This volume examines gender and mobility in Africa though the central themes of borders, bodies and identity. It explores perceptions and engagements around 'borders'; the ways in which 'bodies' and women's bodies in particular, shape and are affected by mobility, and the making and reproduction of actual and perceived 'boundaries'; in relation to gender norms and gendered identify. Over fourteen original chapters it makes revealing contributions to the field of migration and gender studies. Combining historical and contemporary perspectives on mobility in Africa, this project contextualises migration within a broad historical framework, creating a conceptual and narrative framework that resists post-colonial boundaries of thought on the subject matter. This multidisciplinary work uses divergent methodologies including ethnography, archival data collection, life histories and narratives and multi-country survey level data and engages with a range of conceptual frameworks to examine the complex forms and outcomes of mobility on the continent today. Contributions include a range of case studies from across the continent, which relate either conceptually or methodologically to the central question of gender identity and relations within migratory frameworks in Africa. This book will appeal to researchers and scholars of politics, history, anthropology, sociology and international relations.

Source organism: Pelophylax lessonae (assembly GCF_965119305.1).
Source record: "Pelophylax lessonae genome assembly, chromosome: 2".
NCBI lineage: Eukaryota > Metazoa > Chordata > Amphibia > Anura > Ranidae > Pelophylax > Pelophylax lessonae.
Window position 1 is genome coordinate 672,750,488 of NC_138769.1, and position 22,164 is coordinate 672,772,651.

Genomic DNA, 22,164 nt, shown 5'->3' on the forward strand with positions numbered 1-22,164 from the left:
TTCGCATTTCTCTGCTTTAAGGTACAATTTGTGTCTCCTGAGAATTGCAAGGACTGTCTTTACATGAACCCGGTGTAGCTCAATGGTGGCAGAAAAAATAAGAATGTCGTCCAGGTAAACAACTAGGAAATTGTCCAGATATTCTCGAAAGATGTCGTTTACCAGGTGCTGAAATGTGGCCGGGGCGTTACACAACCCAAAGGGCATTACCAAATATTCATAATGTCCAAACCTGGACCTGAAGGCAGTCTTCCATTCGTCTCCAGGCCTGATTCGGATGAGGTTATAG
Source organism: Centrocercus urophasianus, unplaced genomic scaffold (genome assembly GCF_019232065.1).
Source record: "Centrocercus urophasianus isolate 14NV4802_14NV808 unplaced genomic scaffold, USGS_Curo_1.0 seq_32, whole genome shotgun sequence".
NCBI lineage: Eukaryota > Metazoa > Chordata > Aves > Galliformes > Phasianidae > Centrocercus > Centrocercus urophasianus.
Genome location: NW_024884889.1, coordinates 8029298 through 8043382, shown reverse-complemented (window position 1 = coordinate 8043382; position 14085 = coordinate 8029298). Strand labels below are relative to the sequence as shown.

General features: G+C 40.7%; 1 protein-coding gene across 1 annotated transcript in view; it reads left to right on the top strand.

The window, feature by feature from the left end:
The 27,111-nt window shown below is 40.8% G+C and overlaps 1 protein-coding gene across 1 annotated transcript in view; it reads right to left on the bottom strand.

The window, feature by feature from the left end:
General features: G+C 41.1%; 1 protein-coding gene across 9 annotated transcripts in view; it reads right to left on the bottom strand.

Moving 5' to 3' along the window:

Kalpana Hiralal is Associate Professor of History at the University of KwaZulu Natal, South Africa.
Zaheera Jinnah is an anthropologist and researcher at the African Centre for Migration and Society at the University of the Witwaterstrand, Johannesburg, Africa, and Visiting Scholar at the Centre for Refugee Studies, York University, Toronto, Canada.